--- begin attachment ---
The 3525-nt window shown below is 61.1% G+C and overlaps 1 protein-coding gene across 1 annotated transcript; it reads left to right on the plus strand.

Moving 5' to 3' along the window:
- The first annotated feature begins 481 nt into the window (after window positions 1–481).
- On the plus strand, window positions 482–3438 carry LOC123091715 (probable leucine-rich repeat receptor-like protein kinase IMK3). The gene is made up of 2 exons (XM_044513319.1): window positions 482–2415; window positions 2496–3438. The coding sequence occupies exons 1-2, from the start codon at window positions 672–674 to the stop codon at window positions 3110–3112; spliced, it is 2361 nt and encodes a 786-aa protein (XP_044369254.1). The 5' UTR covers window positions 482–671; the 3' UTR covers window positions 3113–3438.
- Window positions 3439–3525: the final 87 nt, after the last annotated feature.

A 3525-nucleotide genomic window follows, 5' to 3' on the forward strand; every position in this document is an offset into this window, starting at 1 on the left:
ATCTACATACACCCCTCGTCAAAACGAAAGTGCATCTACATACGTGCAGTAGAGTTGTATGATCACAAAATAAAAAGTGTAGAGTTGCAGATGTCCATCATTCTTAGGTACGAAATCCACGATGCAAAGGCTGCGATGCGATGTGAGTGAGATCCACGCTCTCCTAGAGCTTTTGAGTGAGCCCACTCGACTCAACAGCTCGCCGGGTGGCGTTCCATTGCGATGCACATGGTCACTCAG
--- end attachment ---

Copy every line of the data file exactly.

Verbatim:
The 3525-nt window shown below is 61.1% G+C and overlaps 1 protein-coding gene across 1 annotated transcript; it reads left to right on the plus strand.

Moving 5' to 3' along the window:
- The first annotated feature begins 481 nt into the window (after window positions 1–481).
- On the plus strand, window positions 482–3438 carry LOC123091715 (probable leucine-rich repeat receptor-like protein kinase IMK3). The gene is made up of 2 exons (XM_044513319.1): window positions 482–2415; window positions 2496–3438. The coding sequence occupies exons 1-2, from the start codon at window positions 672–674 to the stop codon at window positions 3110–3112; spliced, it is 2361 nt and encodes a 786-aa protein (XP_044369254.1). The 5' UTR covers window positions 482–671; the 3' UTR covers window positions 3113–3438.
- Window positions 3439–3525: the final 87 nt, after the last annotated feature.

A 3525-nucleotide genomic window follows, 5' to 3' on the forward strand; every position in this document is an offset into this window, starting at 1 on the left:
ATCTACATACACCCCTCGTCAAAACGAAAGTGCATCTACATACGTGCAGTAGAGTTGTATGATCACAAAATAAAAAGTGTAGAGTTGCAGATGTCCATCATTCTTAGGTACGAAATCCACGATGCAAAGGCTGCGATGCGATGTGAGTGAGATCCACGCTCTCCTAGAGCTTTTGAGTGAGCCCACTCGACTCAACAGCTCGCCGGGTGGCGTTCCATTGCGATGCACATGGTCACTCAG